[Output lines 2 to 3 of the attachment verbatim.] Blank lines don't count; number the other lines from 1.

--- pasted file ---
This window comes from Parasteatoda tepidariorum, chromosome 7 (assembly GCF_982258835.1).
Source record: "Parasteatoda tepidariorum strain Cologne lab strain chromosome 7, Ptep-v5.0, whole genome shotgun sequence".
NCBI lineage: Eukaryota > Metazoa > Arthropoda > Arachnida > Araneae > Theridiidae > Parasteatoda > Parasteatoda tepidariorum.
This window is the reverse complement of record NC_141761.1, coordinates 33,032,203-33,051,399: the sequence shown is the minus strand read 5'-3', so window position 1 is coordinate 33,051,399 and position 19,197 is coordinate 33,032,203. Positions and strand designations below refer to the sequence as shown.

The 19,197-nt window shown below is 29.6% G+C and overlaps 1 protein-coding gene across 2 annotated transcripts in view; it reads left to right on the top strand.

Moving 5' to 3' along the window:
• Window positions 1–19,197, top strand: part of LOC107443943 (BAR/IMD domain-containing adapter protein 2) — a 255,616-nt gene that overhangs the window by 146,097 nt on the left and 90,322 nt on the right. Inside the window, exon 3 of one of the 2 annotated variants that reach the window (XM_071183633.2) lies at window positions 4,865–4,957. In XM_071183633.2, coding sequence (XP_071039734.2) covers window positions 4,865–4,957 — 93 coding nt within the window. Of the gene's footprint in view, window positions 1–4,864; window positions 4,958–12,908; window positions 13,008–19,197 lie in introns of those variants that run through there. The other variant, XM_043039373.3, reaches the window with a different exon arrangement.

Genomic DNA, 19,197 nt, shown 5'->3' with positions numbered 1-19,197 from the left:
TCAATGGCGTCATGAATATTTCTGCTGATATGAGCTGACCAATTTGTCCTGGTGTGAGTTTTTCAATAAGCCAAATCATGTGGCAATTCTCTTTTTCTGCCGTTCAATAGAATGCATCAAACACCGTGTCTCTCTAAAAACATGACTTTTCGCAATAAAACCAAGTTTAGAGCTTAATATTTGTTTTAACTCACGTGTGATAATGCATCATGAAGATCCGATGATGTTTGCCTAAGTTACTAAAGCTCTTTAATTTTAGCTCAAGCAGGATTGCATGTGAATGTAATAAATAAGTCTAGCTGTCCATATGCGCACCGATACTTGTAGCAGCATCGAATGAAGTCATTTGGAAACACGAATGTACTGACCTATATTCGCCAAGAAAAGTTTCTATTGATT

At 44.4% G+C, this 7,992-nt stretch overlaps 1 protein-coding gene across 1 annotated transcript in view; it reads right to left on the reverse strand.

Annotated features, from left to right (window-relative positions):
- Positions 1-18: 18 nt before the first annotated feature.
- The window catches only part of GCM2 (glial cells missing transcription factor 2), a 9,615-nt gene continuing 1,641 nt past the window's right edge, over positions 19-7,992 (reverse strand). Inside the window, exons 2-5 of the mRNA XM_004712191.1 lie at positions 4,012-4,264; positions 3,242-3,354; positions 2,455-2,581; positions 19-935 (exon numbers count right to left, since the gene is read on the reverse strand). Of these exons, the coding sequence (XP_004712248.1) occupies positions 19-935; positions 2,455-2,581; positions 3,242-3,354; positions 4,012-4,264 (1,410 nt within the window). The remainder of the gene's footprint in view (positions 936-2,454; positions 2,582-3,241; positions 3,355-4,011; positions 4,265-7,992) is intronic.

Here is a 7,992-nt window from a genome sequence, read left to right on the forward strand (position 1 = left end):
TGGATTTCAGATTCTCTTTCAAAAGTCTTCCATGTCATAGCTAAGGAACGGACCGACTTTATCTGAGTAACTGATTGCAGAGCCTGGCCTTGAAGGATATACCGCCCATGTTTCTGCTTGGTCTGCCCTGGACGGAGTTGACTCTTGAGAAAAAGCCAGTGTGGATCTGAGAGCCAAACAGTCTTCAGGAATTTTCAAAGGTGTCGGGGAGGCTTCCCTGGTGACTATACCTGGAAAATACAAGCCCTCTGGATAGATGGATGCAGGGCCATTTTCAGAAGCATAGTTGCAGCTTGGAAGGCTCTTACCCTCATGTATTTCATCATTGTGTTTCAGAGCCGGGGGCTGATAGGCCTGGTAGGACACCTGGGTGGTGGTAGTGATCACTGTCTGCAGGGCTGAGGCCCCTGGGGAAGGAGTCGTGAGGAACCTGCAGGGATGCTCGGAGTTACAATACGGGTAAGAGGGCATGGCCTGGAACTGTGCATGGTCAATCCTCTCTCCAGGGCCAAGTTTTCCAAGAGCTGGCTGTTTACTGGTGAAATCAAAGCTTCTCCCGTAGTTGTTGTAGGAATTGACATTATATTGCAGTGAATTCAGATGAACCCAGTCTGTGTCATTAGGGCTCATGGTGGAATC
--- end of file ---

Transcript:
Source record: "Parasteatoda tepidariorum strain Cologne lab strain chromosome 7, Ptep-v5.0, whole genome shotgun sequence".
NCBI lineage: Eukaryota > Metazoa > Arthropoda > Arachnida > Araneae > Theridiidae > Parasteatoda > Parasteatoda tepidariorum.